The story takes place in a fictional version of New York City known as Stern Bild City, where people known as NEXTs (Noted Entities with Extraordinary Talents) have started developing superpowers. Given Hollywood's obsession with superhero properties right now, Tiger and Bunny could potentially do big things, but it will need to be adapted very carefully so as not to lose the elements that made the show such a hit. That job has fallen to up and coming screenwriter Ellen Shanman, who Howard called the "perfect match to adapt this wildly popular story for new audiences."

​Fullmetal Alchemist

Unlike many upcoming anime adaptations, Warner Bros.' Fullmetal Alchemist live-action remake is being shot with a Japanese cast speaking in its native tongue—which is a tad ironic (especially after the Ghost in the Shell controversy), considering the story's set in the fictional country of Amestris, which was loosely based on 19th century Europe, and features plenty of non-Japanese characters. "I want to create a style that follows the original manga as much as possible," said director Fumihiko Sori (who also helmed the live-action version of sports anime Ping Pong). "The cast is entirely Japanese, but the cultural background is Europe. However, it's a style that doesn't represent a specific race or country. There will never be a scene in which a character says something that would identify him/her as Japanese."

Reaction to live-action anime remakes in Japan has been much the same as it's been in the west—underwhelming. High-profile remakes of popular properties such as Assassination Classroom have failed to deliver on the hype and Japanese fans are fearing the worst for Fullmetal Alchemist (rated the second-best anime of all time on My Anime List), which is due out in December of 2017. The film will follow the plot of Hiromu Arakawa's original manga, which takes place in a world where alchemy exists and follows the plight of State Alchemists Edward and Alphonse Elric.


Despite Netflix beating Hollywood to the punch with the first season of their critically acclaimed animated reboot series Voltron: Legendary Defender in 2016, a live-action feature-length remake of the classic '80s show is still being developed. Voltron was the brainchild of the late Peter Keefe, who decided to buy the licensing rights to giant robot-based Japanese shows "Beast King Go-Lion" and "Armored Fleet Dairugger XV" when he saw an opportunity to market them in the States. He cobbled together a brand new show by splicing the footage together and overdubbing with some English dialogue, creating new stories in the process.

DreamWorks acquired the rights to a live-action Voltron film years ago, but when the studio was bought out by Universal toward the end of 2016 the project ended up in temporary limbo. Once they had their house in order, Universal announced that they still intended to make Voltron and that David Hayter (X-Men, Watchmen) had been brought on board to pen the screenplay. Still no word on who'll direct, though.

​Ajin: Demi Human

Speaking of Netflix, their anime game seems to be on point: their original series based on Gamon Sakurai's popular manga Ajin: Demi Human has been remade into a live-action movie in Japan. The film will follow the same plot as the anime and the manga before it, based on a young man named Kei Nagai who gets hit by a truck and comes back to life on the spot. He soon realizes he's what is known as an Ajin—an immortal demi-human. Before long he finds himself dragged into a war between the humans and the so-called mutants, lead by the revolutionary (or terrorist, depending on your perspective) Sato.

Due to be released across Japan in September of 2017, the Ajin movie will be directed by Katsuyuki Motohiro (Psycho Pass) and stars Takeru Satoh (who has played the title role in all three Japanese live-action adaptations of Rurouni Kenshin). Because of Satoh's age, protagonist Kei has been changed from a high schooler to a medical student in the film. The Asian A-lister has reunited with the action team he worked with on the Rurouni Kenshin movies, some of the most successful examples of anime being adapted to live-action at home in Japan.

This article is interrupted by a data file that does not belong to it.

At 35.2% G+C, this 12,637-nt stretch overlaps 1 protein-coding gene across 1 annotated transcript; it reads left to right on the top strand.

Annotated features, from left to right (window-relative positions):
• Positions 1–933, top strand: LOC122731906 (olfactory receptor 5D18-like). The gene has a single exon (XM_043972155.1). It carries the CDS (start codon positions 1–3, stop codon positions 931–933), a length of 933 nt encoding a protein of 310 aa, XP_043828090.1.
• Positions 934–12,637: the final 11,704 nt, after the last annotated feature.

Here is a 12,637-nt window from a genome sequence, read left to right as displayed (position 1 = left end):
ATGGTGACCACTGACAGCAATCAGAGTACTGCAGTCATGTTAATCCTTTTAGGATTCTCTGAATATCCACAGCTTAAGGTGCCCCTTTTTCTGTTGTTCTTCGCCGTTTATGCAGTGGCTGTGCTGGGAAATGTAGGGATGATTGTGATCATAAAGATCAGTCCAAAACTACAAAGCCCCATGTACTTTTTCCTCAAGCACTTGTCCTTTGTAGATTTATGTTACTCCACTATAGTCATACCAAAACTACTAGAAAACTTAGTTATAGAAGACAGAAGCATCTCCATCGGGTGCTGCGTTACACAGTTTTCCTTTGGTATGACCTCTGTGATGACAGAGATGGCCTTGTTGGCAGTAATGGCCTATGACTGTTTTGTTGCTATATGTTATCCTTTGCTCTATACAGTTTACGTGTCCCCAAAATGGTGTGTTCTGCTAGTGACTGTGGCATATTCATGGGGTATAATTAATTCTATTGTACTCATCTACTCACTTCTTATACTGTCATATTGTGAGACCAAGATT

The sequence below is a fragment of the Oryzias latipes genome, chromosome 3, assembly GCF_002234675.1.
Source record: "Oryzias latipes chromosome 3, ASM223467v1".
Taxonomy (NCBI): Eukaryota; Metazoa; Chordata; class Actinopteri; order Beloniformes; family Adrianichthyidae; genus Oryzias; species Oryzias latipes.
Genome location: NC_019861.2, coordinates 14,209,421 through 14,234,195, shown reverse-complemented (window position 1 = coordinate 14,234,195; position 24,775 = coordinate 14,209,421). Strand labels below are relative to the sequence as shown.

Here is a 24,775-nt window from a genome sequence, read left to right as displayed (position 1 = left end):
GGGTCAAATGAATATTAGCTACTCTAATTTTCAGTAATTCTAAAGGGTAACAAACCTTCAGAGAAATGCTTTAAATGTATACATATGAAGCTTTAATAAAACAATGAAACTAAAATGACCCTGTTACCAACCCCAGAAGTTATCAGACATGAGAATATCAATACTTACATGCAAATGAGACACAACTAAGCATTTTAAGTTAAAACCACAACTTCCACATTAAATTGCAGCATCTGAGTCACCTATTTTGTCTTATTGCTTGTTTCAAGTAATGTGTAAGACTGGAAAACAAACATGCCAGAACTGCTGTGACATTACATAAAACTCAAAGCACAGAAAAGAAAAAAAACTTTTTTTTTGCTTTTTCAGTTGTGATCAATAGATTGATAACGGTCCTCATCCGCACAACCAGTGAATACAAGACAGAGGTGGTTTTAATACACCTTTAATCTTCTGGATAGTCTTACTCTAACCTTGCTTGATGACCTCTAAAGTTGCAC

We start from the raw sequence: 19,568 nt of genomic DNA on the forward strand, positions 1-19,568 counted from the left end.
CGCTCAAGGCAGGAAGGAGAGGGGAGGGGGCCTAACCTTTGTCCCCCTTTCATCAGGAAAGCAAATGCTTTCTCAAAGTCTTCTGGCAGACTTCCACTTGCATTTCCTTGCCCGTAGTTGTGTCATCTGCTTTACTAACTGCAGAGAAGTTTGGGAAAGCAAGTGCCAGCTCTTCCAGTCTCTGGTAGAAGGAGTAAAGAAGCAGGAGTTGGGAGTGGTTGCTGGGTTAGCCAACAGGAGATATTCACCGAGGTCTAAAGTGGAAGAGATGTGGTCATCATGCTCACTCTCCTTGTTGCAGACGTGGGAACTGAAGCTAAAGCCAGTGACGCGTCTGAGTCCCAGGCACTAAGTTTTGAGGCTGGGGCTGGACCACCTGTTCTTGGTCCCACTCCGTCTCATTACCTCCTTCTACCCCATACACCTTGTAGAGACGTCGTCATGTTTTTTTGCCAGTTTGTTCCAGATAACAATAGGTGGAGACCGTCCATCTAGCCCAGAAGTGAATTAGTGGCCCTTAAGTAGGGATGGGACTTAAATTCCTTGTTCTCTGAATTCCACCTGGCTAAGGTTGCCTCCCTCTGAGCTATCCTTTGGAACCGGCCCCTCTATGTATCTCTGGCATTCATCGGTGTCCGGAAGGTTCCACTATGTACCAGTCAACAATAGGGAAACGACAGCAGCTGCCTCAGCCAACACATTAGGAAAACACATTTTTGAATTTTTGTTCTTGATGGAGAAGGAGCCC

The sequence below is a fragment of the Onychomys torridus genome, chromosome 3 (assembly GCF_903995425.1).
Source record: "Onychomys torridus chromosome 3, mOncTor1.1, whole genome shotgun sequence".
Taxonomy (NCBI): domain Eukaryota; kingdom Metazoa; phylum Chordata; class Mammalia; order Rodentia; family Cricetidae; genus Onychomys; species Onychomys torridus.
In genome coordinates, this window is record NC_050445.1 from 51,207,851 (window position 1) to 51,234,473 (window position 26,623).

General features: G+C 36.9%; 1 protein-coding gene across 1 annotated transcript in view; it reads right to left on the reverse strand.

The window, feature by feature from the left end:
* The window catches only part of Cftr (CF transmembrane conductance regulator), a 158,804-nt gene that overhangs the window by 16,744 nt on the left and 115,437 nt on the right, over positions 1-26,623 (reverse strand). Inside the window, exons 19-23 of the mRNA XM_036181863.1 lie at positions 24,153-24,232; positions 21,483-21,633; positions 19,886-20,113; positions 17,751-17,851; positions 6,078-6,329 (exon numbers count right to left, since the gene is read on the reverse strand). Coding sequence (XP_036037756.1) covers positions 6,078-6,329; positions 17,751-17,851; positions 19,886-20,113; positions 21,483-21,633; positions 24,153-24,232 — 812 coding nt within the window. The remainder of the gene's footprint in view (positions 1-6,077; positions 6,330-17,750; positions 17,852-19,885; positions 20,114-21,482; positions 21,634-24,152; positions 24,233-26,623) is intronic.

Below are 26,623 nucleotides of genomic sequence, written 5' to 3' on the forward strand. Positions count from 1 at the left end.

Robotech marks another US anime made from existing Japanese shows—three in all. Created by Carl Macek (who was directly responsible for the popularization of anime in the States, according to CEO and editor of Anime News Network Christopher Macdonald) took parts of Macross, Southern Cross and Mospeada and spliced them together. The first and most highly regarded season of Robotech was mainly adapted from Macross, however, something attached director James Wan (Furious 7) knows all too well. As well as mentioning the importance of the Macross saga in an interview last year, Wan talked about "being respectful to the origin material while finding a way to make it fit into this new world that we live in."

The film suffered a setback when Warner Bros. had disagreements with rights holders Harmony Gold, who weren't comfortable with the way the big studio were handling the property and decided to shack up with Sony instead. "Sony is very pro Robotech," Harmony Gold's Kevin McKeever revealed recently. "They're very engaged to the point where we're really talking with them, which did not happen with the previous studio." There are no official production dates or cast to announce as of yet, but we do know Sony ordered a page one rewrite of the script. "It's a clean slate," Tommy Yune, also of Harmony Gold, said. "It may share commonality in that it is based on the original series, however, the writers are taking a different approach to it."

Attack on Titan

Hajime Isayama's beautifully brutal manga Attack on Titan had a whopping 66 million copies in circulation as of April 2017, and that number is likely to rise if Warner Bros. can bring their planned live-action English language adaptation to fruition. The property (set in a fictional world in which humanity lives in a huge walled-off city, their last defense against the man-eating giant Titans) has already been adapted into a two-part movie in Japan, and while part one "holds up completely as its own work of art divorced from the source material," part two was bashed by critics and failed to match its predecessor at the box office. Despite this, Warner Bros. intends to remake these two films rather than adapt their own version directly from the original manga, according to Deadline.

Their exclusive report claims Warners is locked in negotiations over the remake rights, with Harry Potter and Fantastic Beasts producer David Heyman said to be lined up to take charge of the project, though if it does come off, it's likely to be sidelined until Akira finally sees the light of day. If the studio fails to strike a deal over Attack on Titan, others will soon be lining up to make their own pitch and a Hollywood remake seems like merely a matter of time.